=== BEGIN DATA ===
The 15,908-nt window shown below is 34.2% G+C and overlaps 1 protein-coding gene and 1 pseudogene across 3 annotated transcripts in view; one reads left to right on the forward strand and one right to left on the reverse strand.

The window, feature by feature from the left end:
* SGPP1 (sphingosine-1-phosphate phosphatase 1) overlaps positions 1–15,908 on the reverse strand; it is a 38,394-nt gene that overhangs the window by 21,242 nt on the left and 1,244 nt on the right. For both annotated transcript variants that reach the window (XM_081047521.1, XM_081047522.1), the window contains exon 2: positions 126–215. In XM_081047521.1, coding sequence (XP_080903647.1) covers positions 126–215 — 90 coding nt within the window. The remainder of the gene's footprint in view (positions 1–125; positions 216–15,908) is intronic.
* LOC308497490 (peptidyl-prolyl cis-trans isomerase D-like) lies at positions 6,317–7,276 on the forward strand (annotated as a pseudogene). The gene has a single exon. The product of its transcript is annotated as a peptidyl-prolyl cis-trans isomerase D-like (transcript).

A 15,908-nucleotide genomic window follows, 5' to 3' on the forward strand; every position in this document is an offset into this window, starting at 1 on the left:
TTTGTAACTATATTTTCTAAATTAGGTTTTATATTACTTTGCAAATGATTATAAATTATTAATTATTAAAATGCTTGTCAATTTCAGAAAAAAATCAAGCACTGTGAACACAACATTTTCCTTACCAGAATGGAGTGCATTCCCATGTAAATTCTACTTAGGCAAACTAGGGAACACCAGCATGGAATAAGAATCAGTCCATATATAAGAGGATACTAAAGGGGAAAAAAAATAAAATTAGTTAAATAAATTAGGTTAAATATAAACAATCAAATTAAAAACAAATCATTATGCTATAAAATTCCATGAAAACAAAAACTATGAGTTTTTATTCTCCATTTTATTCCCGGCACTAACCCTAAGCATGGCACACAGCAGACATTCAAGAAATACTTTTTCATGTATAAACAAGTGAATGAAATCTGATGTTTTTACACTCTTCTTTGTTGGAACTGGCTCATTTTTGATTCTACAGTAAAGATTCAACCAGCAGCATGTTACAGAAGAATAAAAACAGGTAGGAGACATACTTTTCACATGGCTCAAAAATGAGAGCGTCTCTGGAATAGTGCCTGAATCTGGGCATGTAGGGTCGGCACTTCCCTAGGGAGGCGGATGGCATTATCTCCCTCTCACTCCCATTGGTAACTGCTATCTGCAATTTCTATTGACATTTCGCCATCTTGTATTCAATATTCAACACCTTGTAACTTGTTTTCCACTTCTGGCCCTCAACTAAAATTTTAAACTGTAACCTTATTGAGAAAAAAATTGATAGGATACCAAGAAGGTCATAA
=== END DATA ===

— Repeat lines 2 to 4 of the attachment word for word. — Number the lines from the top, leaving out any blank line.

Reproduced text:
The window, feature by feature from the left end:
* SGPP1 (sphingosine-1-phosphate phosphatase 1) overlaps positions 1–15,908 on the reverse strand; it is a 38,394-nt gene that overhangs the window by 21,242 nt on the left and 1,244 nt on the right. For both annotated transcript variants that reach the window (XM_081047521.1, XM_081047522.1), the window contains exon 2: positions 126–215. In XM_081047521.1, coding sequence (XP_080903647.1) covers positions 126–215 — 90 coding nt within the window. The remainder of the gene's footprint in view (positions 1–125; positions 216–15,908) is intronic.
* LOC308497490 (peptidyl-prolyl cis-trans isomerase D-like) lies at positions 6,317–7,276 on the forward strand (annotated as a pseudogene). The gene has a single exon. The product of its transcript is annotated as a peptidyl-prolyl cis-trans isomerase D-like (transcript).